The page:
Mitakuye Oyasin - All Are Related
When we journey on an inward path towards our hearts, we realize that ultimately we are not identified by our skin color or by our race. It is our sacred spirit that is at our inner core. As we acknowledge the Creator and identify ourselves as His created beings we begin to view ourselves, others, and all of nature as sacred. When we know we are connected to others there is no “Us” versus “Them” mentality.
Our ancestors have much to teach us. The realization that we are all related doesn’t seem evident in our world today because fear and anxiety still plagues millions of us. Fear wears many disguises and plagues our lives in many forms. For example, compulsive thinking of injustice, separation, bigotry, bias, hatred, and revenge towards others evoke emotions leading to actions we often regret.
Living in this hateful manner towards others takes away our awareness of what is sacred. In this state we often feel we are attacked from all angles of life, as if evil comes at us relentlessly. Adversity is often the catalyst for change. But what can we do, especially when we feel so helpless?
We can take responsibility for the present even if we feel we are not directly responsible for the injustices of the past. Although people are not to blame for the biases they learned in childhood, or for that of their ancestors, once they recognize and acknowledge bias or bigotry, they can take responsibility to challenge them in the present.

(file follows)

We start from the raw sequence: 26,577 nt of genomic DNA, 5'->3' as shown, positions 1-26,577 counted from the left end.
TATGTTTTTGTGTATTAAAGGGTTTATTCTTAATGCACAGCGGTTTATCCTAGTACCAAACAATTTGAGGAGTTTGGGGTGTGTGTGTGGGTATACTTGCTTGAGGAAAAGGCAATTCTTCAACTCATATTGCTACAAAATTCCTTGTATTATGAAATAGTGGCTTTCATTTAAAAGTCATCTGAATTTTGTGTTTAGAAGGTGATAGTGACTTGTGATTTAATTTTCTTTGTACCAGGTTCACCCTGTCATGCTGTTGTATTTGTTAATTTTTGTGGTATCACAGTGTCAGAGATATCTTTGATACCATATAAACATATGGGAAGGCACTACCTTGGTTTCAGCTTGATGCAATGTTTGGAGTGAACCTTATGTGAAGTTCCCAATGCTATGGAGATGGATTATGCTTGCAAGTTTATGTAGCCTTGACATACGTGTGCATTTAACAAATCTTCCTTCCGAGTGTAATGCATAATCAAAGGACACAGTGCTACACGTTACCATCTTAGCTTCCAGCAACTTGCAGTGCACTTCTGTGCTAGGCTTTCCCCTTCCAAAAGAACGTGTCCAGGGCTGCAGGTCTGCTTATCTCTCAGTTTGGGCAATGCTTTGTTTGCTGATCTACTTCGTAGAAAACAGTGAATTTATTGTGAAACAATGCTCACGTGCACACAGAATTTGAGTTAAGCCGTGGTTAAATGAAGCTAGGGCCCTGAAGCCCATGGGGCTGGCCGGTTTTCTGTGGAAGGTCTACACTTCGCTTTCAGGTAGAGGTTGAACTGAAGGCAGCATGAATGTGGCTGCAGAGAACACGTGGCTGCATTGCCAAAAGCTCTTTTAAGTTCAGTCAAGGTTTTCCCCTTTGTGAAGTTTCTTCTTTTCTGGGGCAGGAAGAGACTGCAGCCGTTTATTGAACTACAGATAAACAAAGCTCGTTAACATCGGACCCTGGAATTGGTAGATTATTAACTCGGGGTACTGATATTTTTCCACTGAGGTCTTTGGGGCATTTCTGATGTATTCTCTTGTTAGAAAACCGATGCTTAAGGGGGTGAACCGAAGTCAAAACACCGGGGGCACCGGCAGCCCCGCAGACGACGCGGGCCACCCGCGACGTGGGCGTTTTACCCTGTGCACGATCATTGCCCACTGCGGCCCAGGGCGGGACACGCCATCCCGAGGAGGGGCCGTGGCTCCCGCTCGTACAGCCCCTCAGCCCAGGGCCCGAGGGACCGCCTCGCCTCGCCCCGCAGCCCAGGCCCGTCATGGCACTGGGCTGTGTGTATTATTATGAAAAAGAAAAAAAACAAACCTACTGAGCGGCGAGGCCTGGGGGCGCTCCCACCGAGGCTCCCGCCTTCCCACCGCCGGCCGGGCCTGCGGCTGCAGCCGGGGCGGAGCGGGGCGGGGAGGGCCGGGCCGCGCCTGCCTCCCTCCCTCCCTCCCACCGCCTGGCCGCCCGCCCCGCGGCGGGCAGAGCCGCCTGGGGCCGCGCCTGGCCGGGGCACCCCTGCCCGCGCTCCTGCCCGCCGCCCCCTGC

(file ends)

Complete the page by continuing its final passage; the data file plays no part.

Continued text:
Sometimes it takes a horrendous tragedy to awaken us to take a stand and realize that justice and peace can walk the same path. It is not necessary for change to start on the inside (thoughts and attitudes) as opposed to the outside (actions). Positive changes in behavior, regardless of motives, can result in changes in a person’s attitude and feelings.
A spiritual warrior’s trust in his Creator serves as his shield to extinguish flaming arrows of negativity. Training and practice in behavior make a warrior able to trust in his Maker regardless of how he feels and eventually his emotions fall in line with his faith.
Dr. Martin Luther King Jr., in mobilizing civil rights allies and confronting his opponents, stated that those who act with what he called “love behavior,” such as nonviolent civil rights demonstrators, and those who witness it, are emotionally, spiritually, and behaviorally changed by the experience.
On that account, there is hope that if spiritual warriors of every race and color meet on the Good Red Road and confer and teach others of the old Indian ways of being, even the hardened souls will witness it and respond.
Aho Mitakuye Oyasin
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